Jun
02
2014
FisherSnead
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To begin my column with a vague and general statement about life in the corporate world, the term “success” and how it’s applied to any undertaken task often solely comes down to the expectations for the task’s outcome and how closely they were met or surpassed. Managing those expectations from a client is a crucial part of how they’ll review one’s final output related to what they’d hoped it would achieve. Does the phrase “under-promise and over-deliver” ring a bell?

The thing is, it’s impossible for NFL coaches and execs to “under-promise” what their team can deliver when ticket sales hinge on their ability to excite the fan base for the upcoming season. Team officials don’t have the ability to lean on their limitations like corporate professionals often do. For example, a final business presentation to client can begin with something like, “Well, based on the budget we were given, the man power we had at our disposal, and the amount of time given for completion, what you see here is how we achieved our project goal to the best of our abilities given the limitations in place.” That’s how you manage expectations, by keeping them realistic.

However, Rams head coach Jeff Fisher can’t stroll up to the podium tomorrow and tell everyone, “Listen, we still don’t know what we have in our quarterback and the majority of our skill players, our secondary is remarkably young, our schedule is brutal, and we play in the most difficult division in the NFL. If we manage to go 8-8 or better, you’re welcome and I want a raise.” Can you imagine?

That’s what leads to all the cryptic coach-speak that’s become commonplace in the sports media landscape. Team officials have to keep fans hopes up without explicitly promising anything that they can’t deliver. This (finally) leads me into the subject of today’s column: what can we realistically expect from the Rams in 2014? This is something I’ve been stewing on and finally decided to write about after a similar question was posed in Nick Wagoner’s Friday chat over at ESPN. After a great on-paper draft, the team is finally headed into OTAs with training camp to follow in July. Expectations, at this point, can only be made based on projections of 2014 player ability and not their actual ability, which is important to note.

After two seasons under the Fisher regime, the team seems to have found an identity with last year’s revelation of running back Zac Stacy and how his style translated into production for the entire offensive unit. The defensive line, led by PFWA Player of the Year Robert Quinn, has become a force to be reckoned with and looks poised to become a generationally profound unit when factoring Chris Long, Michael Brockers, 13th overall pick Aaron Donald and an impressive amount of depth filling in behind them. Defensive coordinator Gregg Williams has been brought back into the fold to help the defense evolve and level the playing field in the NFC West. Additionally, year three of any regime – especially one that is generally trending up, like St. Louis – is when judgments start being passed and success can start really being measured. For these reasons and others, expectations seem to be high for the Rams going into the 2014 season.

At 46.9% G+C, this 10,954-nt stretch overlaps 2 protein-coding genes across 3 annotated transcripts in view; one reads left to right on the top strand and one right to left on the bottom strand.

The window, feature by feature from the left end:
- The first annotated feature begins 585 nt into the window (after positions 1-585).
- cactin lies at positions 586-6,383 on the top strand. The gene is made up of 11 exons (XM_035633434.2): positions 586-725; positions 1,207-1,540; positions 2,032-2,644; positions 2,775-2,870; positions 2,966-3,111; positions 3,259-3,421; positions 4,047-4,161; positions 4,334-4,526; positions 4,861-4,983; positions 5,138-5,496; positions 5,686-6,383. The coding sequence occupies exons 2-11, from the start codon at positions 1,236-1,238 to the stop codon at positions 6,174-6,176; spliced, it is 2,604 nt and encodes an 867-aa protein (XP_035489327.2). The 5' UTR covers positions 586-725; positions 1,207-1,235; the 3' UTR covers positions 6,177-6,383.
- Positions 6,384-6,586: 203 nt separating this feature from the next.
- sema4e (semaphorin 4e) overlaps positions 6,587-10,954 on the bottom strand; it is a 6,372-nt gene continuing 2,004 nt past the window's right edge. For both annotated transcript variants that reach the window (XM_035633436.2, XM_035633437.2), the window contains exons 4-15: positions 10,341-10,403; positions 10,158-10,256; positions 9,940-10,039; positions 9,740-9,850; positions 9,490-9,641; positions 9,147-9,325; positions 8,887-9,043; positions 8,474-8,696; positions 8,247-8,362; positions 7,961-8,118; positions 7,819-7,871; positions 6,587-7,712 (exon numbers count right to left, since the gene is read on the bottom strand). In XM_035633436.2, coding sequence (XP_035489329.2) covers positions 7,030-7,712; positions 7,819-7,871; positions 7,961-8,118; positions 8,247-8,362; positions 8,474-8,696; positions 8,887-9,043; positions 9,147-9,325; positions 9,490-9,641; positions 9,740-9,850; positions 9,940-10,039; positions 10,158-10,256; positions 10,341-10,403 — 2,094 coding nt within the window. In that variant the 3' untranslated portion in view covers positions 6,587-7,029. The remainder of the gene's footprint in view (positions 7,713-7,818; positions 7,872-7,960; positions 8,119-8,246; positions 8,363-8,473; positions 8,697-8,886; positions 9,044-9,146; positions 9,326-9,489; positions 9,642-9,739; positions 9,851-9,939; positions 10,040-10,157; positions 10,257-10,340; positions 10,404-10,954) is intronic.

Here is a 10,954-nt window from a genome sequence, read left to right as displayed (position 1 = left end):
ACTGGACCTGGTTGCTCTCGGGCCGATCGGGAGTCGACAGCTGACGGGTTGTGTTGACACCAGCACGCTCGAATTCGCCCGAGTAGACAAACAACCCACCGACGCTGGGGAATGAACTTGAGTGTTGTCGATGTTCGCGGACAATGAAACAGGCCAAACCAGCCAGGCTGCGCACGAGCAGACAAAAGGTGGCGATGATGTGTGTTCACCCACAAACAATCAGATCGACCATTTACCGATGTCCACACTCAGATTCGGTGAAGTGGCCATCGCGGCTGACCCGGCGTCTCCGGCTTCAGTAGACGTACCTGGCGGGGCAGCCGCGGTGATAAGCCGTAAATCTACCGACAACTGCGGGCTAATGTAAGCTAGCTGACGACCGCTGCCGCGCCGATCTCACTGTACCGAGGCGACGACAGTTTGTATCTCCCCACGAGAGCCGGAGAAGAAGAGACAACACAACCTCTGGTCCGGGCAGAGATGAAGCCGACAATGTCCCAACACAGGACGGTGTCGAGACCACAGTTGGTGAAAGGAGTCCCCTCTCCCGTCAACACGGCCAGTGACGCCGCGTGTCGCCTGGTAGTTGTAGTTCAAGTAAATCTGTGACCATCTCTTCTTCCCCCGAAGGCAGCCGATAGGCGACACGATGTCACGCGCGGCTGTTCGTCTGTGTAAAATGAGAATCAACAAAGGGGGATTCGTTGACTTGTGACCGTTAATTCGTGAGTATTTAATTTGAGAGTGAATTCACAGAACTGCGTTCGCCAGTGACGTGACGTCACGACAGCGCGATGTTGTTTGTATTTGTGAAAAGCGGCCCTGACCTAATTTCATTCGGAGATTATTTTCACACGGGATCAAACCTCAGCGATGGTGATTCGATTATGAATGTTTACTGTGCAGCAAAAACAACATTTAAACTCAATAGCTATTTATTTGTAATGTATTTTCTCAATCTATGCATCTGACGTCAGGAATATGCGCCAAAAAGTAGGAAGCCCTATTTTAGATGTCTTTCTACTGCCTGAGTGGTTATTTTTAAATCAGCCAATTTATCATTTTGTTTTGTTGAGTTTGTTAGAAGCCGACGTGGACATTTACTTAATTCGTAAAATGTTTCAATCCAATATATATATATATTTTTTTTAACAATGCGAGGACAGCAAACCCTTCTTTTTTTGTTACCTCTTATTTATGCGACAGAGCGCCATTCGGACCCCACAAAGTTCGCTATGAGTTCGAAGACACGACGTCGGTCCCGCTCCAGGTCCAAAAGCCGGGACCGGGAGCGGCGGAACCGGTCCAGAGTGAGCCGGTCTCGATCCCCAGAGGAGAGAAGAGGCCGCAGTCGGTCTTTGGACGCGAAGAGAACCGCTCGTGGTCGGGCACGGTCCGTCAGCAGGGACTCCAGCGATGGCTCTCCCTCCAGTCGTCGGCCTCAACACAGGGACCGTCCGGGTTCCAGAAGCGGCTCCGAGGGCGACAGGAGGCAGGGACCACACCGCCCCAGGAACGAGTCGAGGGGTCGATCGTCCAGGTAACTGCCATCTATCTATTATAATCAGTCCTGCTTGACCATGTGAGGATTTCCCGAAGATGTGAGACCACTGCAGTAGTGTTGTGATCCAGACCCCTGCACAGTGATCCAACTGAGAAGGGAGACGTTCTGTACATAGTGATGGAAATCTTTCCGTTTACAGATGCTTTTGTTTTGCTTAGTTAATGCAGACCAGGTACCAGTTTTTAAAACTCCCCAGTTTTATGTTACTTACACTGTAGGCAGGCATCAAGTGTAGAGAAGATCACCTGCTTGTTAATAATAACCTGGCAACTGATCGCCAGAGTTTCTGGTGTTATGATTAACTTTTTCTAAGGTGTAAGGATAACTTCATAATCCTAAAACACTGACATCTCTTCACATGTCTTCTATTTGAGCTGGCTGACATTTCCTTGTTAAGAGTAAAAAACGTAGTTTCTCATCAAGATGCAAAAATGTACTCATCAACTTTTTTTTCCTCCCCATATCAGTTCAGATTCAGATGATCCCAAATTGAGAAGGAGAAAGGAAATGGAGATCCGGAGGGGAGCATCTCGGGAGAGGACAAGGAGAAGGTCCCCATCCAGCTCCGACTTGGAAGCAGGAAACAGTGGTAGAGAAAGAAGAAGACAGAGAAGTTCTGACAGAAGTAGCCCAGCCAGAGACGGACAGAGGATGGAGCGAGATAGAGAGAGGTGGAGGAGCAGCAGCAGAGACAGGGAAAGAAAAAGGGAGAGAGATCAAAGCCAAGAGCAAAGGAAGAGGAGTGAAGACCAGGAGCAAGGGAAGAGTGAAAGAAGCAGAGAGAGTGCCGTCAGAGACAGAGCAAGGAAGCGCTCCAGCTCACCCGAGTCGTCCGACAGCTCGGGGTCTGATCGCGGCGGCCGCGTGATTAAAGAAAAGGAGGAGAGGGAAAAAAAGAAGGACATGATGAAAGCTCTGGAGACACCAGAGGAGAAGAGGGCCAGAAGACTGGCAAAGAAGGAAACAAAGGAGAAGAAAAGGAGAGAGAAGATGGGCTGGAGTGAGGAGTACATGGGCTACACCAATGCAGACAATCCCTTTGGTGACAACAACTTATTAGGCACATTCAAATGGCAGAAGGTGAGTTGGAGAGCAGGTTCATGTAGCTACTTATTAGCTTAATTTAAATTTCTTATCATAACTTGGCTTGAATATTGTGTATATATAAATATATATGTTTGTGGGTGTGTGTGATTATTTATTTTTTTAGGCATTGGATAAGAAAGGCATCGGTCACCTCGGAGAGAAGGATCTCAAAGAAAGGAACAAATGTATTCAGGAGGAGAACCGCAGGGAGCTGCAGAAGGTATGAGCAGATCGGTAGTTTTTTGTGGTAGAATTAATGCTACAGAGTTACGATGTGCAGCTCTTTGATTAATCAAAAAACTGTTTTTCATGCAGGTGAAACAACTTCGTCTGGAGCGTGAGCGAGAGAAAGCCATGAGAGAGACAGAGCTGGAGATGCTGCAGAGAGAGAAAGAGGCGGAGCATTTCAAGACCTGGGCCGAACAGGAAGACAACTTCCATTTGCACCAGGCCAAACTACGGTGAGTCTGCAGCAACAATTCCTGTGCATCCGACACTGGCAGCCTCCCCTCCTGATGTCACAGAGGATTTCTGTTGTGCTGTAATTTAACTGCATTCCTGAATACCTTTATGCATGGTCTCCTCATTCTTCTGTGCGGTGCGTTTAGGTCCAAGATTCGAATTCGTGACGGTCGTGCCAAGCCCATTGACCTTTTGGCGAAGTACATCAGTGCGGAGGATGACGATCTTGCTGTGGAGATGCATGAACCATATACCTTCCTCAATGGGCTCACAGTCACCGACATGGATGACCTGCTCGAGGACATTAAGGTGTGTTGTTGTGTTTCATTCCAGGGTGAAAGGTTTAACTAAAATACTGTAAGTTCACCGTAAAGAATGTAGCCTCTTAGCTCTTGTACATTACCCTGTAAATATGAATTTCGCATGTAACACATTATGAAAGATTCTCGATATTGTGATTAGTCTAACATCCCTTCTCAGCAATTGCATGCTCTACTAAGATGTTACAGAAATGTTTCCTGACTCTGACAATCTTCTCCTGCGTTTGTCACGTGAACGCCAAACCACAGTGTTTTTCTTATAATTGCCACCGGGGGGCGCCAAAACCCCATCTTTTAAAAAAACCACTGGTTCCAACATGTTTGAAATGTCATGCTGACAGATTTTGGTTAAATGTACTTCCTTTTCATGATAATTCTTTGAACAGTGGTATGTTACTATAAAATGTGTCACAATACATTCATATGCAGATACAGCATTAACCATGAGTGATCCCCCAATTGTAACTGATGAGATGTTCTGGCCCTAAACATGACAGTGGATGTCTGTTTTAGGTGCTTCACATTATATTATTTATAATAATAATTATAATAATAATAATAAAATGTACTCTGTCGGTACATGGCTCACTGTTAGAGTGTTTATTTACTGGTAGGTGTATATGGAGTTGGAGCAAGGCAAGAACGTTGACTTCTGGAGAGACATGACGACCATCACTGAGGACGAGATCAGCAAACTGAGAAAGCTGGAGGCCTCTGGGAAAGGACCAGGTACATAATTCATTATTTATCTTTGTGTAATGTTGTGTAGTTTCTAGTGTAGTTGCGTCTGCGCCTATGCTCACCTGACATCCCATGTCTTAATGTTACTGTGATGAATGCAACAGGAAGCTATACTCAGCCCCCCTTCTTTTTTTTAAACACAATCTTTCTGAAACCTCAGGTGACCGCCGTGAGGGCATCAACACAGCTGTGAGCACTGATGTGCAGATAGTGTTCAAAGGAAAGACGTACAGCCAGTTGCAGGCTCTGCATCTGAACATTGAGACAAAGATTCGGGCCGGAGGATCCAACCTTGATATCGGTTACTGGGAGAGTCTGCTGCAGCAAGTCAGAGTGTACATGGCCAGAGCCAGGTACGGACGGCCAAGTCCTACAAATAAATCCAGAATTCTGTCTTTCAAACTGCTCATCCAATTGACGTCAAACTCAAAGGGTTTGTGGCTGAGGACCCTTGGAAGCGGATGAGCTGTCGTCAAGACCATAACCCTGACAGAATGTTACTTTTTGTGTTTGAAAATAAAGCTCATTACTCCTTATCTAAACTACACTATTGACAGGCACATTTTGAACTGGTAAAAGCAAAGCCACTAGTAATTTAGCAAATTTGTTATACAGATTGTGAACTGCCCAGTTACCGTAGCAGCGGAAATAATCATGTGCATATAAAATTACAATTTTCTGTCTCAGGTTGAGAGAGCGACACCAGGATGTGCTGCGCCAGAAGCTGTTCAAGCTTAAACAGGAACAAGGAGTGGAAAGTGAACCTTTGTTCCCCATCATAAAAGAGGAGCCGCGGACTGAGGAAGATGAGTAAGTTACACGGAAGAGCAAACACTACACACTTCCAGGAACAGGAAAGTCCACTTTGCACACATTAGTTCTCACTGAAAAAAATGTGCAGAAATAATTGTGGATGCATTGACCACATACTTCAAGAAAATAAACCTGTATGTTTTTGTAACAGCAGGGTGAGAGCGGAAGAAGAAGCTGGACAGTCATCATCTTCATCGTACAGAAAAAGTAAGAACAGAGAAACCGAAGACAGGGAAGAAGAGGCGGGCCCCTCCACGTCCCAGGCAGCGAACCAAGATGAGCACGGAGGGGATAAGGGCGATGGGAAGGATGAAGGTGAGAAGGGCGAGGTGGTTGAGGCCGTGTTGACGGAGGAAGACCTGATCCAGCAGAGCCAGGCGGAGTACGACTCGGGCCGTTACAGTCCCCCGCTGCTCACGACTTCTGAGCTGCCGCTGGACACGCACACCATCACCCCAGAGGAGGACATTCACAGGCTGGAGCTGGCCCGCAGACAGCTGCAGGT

I took to Twitter last week to gather some opinions on what the base-line expectations are for this team as it stands currently. The question I asked dealt specifically with Sam Bradford, but the responses I received revealed a bit more about general team expectations and what would be considered a successful year. It was a small sample size, but here are a few of those responses:

I tend to agree with these assessments, that the team (specifically Bradford, Fisher, and Snead) need to break the winning-season barrier sooner rather than later to ensure their jobs, but given that tough schedule and the dominance of the NFC West, is it realistic for them to achieve that this season? The Las Vegas Hilton has had their 2014 projections for team wins posted for just about two weeks, and the odds-makers are on the opposite side of the fence. They have the team bar set at 7.5 wins, which ties them with the win projection for the Cardinals and has them a handful of games behind the 49ers and Seahawks, who they’ve given 10.5 and 11 wins, respectively. The full list is right here.

What’s even more revealing about the “expectations vs. reality” debate is that, in their coverage of the Hilton odds, our friends at Turf Show Times asked readers if they believed the Rams would go over or under that 7.5 projection. See for yourself, but the outcome was an absolute landslide in favor of the over. It’s clear that Rams fans are hoping/believing/dreaming/praying that this will be the year the team finally smashes through that .500 wall, and Fisher and Snead likely are as well.

However, if they do have another 8-8 season or worse, given the schedule and the division and the youth and their other limitations, how mad can we really be? From a realistic standpoint, it’s an interesting question to consider.

I expect those expectations to get adjusted even further once the players take the practice field together very soon.



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